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Jury selection begins for the trial of James Alex Fields Jr.

The trial will likely last three weeks, Judge Richard E. Moore says

<p>James Alex Fields Jr. admitted to driving his car into a crowd of counterprotesters at the Unite the Right rally in August 2017, killing one and injuring 35 others.</p>

James Alex Fields Jr. admitted to driving his car into a crowd of counterprotesters at the Unite the Right rally in August 2017, killing one and injuring 35 others.

Jury selection began Monday in Charlottesville Circuit Court for the trial of the man accused of driving his car into a crowd of people protesting the white nationalist Unite the Right rally in August 2017, injuring dozens and killing 32-year-old Heather Heyer.

James Alex Fields Jr. faces charges of one count of first degree murder and five counts of aggravated malicious wounding, each of which carries a maximum sentence of life in prison. He is also charged with one count of hit and run and three counts of malicious wounding, each of which carries a maximum sentence of 40 years in prison. 

The trial is scheduled to last from Nov. 26 to Dec. 14.

The courtroom was packed with reporters, sketch-artists and community members. Fields entered the room amid murmurs. Multiple armed officers stood outside the courthouse, and several barricades were set up in anticipation of protests. 

Fields has been held in the Albemarle-Charlottesville Regional Jail since his arrest last August. 

Judge Richard E. Moore is presiding over the trial. A total of 16 people will be selected from the 360-person pool of potential jurors — 12 to officially sit on the jury and four alternates. Jurors are not permitted to view or listen to media accounts of this case until after the trial is over.

On the first day of the jury selection process, Moore randomly selected 28 jurors’ numbers from a box. Then, Moore asked the general pool of jurors a series of questions designed to unveil their biases surrounding the case and replaced jurors with alternates where appropriate. Subsequently, both the prosecution and the defense asked the jurors several questions. When court recessed for lunch, Judge Moore and the counselors prepared to interrogate each of the 28 jurors individually.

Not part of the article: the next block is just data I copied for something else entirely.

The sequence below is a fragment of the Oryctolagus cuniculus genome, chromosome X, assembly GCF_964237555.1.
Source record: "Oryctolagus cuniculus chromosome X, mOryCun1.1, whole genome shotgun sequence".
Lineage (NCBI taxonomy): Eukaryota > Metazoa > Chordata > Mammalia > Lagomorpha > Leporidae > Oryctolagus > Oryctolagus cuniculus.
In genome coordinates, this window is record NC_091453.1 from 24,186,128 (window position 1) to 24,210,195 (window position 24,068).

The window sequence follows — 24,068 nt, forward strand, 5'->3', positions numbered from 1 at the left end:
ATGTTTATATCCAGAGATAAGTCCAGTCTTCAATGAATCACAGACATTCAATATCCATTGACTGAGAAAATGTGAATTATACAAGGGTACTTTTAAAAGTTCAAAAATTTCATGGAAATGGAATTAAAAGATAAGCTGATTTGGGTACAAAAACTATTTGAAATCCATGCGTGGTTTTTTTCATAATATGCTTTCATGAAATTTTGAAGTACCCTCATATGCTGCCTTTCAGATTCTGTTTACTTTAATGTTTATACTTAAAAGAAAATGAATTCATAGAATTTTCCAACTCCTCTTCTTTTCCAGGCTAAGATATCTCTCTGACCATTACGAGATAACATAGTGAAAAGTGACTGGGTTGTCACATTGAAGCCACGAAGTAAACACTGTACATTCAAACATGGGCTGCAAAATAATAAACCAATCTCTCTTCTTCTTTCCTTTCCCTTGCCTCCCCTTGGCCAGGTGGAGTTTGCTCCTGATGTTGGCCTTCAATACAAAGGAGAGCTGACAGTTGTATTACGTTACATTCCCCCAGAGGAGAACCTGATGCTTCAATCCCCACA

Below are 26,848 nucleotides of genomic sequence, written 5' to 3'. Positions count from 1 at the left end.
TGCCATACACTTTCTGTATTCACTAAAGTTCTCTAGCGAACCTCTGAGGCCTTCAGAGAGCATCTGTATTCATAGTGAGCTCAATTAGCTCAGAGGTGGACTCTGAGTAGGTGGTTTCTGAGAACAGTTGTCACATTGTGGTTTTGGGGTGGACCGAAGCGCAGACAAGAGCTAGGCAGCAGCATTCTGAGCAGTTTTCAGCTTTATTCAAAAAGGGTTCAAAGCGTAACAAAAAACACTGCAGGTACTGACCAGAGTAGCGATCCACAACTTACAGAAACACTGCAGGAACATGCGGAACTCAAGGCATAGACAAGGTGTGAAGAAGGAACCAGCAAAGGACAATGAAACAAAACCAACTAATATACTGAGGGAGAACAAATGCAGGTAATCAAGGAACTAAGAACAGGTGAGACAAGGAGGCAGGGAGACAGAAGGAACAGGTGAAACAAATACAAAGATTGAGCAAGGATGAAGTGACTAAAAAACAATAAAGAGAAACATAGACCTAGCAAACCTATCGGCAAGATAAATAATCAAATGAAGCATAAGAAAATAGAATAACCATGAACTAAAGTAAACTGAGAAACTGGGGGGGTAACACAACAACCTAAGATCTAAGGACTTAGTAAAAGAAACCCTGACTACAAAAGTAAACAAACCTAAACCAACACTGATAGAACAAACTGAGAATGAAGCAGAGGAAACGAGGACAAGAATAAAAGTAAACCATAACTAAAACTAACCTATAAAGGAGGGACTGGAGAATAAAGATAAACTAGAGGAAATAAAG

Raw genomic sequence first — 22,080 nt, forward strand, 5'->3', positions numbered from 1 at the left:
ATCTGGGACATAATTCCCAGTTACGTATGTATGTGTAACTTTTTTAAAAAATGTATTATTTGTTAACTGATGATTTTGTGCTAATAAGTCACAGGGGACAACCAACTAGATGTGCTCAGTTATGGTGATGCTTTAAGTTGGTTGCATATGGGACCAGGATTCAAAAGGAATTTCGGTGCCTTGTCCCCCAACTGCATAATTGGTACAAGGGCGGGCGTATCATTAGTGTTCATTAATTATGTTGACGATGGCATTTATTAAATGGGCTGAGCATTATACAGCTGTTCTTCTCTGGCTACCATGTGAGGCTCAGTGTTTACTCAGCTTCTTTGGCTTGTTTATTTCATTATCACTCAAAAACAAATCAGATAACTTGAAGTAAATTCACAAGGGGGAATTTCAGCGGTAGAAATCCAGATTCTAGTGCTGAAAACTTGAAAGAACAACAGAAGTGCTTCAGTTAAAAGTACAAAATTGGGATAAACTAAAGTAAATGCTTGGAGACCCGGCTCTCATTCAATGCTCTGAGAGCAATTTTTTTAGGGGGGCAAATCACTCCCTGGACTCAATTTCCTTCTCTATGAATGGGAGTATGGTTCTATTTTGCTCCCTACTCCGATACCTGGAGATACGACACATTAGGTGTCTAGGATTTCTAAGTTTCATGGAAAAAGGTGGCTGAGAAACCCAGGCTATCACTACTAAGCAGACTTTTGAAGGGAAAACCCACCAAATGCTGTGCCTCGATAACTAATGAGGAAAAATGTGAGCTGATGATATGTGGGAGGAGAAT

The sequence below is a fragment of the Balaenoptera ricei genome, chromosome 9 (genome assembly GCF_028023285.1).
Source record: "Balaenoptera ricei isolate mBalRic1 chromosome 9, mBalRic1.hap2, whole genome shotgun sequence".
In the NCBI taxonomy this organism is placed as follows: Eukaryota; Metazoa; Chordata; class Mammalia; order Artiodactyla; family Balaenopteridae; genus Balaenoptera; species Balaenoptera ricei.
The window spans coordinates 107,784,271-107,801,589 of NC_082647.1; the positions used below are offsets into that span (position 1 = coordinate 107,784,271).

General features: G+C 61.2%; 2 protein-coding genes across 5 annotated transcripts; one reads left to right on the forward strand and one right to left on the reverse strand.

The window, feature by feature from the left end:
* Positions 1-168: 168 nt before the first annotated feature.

Moore said that jurors will inevitably have heard of the events in question in this trial through the media. However, Moore insisted that all jurors must set aside any preconceived notions or opinions in order to give Fields an unbiased trial.

In August, Fields’ lawyers sought a change of venue for the trial, citing the profound effect the deadly crash had on Charlottesville residents. Moore argued an unbiased jury could be seated and took the motion under consideration with a plan to reconsider it during the trial. 

According to the defense, Fields plans to plead not guilty to all charges. He is being represented by attorney John Hill and public defender Denise Lunsford. Lunsford and Hill asked each juror if they believed that violence was permissible in self-defense.

At the hearing, the defense told potential jurors they plan to call up multiple witnesses, including specialists from the University of Virginia Institute of Law, Psychiatry and Public Policy, University and Charlottesville police officers and Fields’s mother, Samantha Bloom. 

Meanwhile, the prosecution, consisting of the Commonwealth of Virginia’s Attorney Joseph Platania and Senior Assistant to the Commonwealth of Virginia’s Attorney Nina-Alice Antony, told jurors they will call several witnesses, DNA specialists and local, state and University police officers.

The prosecution warned potential jurors that they intend to present sensitive and graphic images and video as evidence. 

Fields was also separately indicted on 30 federal charges in June, including 29 counts of hate crime acts and one count of bias-motivated interference with a federally protected activity resulting in death, which carries a maximum sentence of the death penalty. The federal trial has not been scheduled yet.

Although Fields may face the death penalty in association with his federal charges, the maximum sentence he can receive from the Charlottesville Circuit Court is life in prison. 

Jury selection will continue throughout the week.